I was talking to one of my students this morning about the Rosetta Stone, which he had seen over the weekend on a visit to the British Museum. The stone has become an emblem (indeed, a trademark) of universal understanding, and was consequently so thickly surrounded by tour groups that he could not get a particularly good view.
The Rosetta Stone was the key to deciphering Egyptian hieroglyphics, since it presented an identical text (the Memphis Decree, announcing the divine cult of the new emperor Ptolemy V) in three parallel versions:one in Greek, one in demotic Egyptian, and one in hieroglyphic.
This neat matching of texts is rare in the history of the decipherment of ancient and unknown languages, but the principle is fundamental. In the decoding of the ancient script known as Linear B for example, found on the island of Crete at Knossos and other sites and dating from the late Bronze Age, it was the discovery of tablets in the same language on mainland Greece (at the ancient city of Pylos) which provided the key to understanding, since certain cartouches, common on the Cretan tablets, were wholly missing on the new finds, and the young British amateur philologist, Michael Ventris, was able to surmise that these were place names. This provided the underpinning to the identification of the language as Greek (a notion dismissed by earlier scholars).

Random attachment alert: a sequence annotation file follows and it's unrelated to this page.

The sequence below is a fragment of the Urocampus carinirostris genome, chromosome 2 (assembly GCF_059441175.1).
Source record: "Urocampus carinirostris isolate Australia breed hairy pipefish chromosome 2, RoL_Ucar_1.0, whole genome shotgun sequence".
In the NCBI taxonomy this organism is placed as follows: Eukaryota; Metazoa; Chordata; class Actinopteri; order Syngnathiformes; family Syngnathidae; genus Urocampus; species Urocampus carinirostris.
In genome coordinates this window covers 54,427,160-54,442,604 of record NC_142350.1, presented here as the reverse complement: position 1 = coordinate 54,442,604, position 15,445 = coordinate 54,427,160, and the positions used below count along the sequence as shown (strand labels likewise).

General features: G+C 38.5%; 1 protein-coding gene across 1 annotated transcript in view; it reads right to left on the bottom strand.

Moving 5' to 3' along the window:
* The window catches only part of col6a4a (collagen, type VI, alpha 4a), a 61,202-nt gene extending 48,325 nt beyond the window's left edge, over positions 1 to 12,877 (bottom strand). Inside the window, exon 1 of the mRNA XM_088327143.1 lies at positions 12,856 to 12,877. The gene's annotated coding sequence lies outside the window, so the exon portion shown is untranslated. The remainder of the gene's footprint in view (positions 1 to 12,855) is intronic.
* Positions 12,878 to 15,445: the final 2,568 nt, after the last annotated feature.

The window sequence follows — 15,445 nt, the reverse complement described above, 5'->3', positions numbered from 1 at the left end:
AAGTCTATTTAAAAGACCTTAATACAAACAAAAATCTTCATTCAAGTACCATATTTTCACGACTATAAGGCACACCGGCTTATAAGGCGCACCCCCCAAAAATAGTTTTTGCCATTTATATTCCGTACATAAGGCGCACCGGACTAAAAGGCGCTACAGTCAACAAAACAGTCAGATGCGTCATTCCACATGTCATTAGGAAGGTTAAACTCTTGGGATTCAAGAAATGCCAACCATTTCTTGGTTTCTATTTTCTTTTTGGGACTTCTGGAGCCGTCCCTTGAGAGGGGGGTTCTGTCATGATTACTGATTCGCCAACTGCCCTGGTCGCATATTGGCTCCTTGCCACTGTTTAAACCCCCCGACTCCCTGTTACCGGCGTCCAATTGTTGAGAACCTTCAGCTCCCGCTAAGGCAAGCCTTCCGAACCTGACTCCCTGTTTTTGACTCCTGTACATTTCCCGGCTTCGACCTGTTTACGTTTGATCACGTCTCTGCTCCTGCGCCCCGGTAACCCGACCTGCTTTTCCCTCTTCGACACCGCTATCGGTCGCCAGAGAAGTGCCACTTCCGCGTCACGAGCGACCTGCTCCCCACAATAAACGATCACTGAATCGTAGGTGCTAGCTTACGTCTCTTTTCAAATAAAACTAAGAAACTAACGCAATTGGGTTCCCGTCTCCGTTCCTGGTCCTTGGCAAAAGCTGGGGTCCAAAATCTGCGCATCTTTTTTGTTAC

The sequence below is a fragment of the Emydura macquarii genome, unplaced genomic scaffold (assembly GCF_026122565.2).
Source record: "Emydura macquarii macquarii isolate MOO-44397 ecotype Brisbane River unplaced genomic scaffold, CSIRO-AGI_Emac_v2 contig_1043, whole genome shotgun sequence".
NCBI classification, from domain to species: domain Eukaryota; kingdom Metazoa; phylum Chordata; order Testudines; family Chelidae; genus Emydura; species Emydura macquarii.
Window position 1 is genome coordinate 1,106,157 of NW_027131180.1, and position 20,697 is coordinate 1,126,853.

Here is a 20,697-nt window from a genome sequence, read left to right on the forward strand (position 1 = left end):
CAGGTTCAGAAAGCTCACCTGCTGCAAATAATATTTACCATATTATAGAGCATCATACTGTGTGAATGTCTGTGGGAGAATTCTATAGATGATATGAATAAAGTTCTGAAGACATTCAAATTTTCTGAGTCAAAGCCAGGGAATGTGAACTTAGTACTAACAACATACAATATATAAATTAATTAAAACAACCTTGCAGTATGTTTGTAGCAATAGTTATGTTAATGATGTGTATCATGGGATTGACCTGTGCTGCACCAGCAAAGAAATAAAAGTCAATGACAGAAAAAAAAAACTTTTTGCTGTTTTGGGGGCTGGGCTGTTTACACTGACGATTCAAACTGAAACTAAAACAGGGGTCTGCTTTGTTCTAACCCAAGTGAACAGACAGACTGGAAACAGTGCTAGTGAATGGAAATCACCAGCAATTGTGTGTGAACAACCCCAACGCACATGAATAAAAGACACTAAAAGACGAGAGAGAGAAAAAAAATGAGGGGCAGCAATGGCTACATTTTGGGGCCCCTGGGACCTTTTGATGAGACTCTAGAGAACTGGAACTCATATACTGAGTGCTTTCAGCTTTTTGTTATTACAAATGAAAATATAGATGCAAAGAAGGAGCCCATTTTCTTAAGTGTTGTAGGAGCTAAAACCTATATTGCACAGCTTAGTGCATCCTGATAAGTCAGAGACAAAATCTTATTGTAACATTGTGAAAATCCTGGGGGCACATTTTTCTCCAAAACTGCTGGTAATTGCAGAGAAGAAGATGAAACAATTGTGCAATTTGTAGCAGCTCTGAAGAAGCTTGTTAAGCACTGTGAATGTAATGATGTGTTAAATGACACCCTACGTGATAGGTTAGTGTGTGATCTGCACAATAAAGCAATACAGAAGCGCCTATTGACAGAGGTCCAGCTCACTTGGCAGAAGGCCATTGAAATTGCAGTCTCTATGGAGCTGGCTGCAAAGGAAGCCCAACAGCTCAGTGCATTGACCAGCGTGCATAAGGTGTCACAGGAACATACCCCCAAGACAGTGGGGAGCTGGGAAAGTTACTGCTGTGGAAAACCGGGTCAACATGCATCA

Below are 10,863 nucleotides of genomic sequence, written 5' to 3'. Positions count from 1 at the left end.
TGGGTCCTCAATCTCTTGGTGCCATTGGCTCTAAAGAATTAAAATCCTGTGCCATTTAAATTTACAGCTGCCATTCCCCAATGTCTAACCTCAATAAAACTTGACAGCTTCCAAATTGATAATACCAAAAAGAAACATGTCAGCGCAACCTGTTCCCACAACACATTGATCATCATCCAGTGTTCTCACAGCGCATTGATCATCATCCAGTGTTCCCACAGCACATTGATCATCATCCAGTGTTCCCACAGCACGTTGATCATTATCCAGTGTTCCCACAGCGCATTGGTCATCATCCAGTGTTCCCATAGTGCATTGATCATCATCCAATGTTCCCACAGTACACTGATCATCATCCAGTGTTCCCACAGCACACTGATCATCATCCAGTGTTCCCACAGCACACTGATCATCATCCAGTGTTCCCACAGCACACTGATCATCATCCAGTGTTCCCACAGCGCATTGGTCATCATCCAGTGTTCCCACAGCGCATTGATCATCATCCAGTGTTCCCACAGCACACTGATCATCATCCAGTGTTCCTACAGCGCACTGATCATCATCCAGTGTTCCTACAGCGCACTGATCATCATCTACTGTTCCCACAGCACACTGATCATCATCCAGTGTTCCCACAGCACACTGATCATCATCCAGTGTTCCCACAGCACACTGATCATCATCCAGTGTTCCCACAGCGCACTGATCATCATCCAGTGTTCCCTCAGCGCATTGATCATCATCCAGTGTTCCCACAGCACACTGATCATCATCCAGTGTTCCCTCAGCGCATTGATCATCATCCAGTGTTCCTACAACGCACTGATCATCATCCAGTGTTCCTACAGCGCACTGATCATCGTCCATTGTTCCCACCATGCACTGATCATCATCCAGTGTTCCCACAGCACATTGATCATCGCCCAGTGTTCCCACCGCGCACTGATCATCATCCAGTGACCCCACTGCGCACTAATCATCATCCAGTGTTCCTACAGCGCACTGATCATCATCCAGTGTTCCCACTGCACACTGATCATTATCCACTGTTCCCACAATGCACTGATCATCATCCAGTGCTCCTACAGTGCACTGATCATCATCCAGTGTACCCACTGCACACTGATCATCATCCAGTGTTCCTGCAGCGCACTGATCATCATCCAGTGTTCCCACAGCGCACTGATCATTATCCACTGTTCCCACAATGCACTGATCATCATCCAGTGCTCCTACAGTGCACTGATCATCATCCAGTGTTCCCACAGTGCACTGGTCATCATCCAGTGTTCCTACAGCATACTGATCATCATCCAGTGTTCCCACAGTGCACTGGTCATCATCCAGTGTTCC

We might seem to be a long way from such detailed detective work in a school of modern languages. But many of the mental processes associated with learning a known language are analogous to those associated with deciphering an unknown one. Later in the day I was speaking to another student, a Russian, about her determination to avoid using a dictionary more than was strictly necessary during her stay, and to proceed by inference and other compensation strategies. She told me that day to day in the office she relied on dictionary apps and electronic translation aids – our own universal Rosetta Stones, to muddy the metaphor – and that this was inhibiting her natural uptake. In order to learn, properly to understand, it is necessary sometimes to take the hard route, to do the hard mental work. To make a best guess and refine it.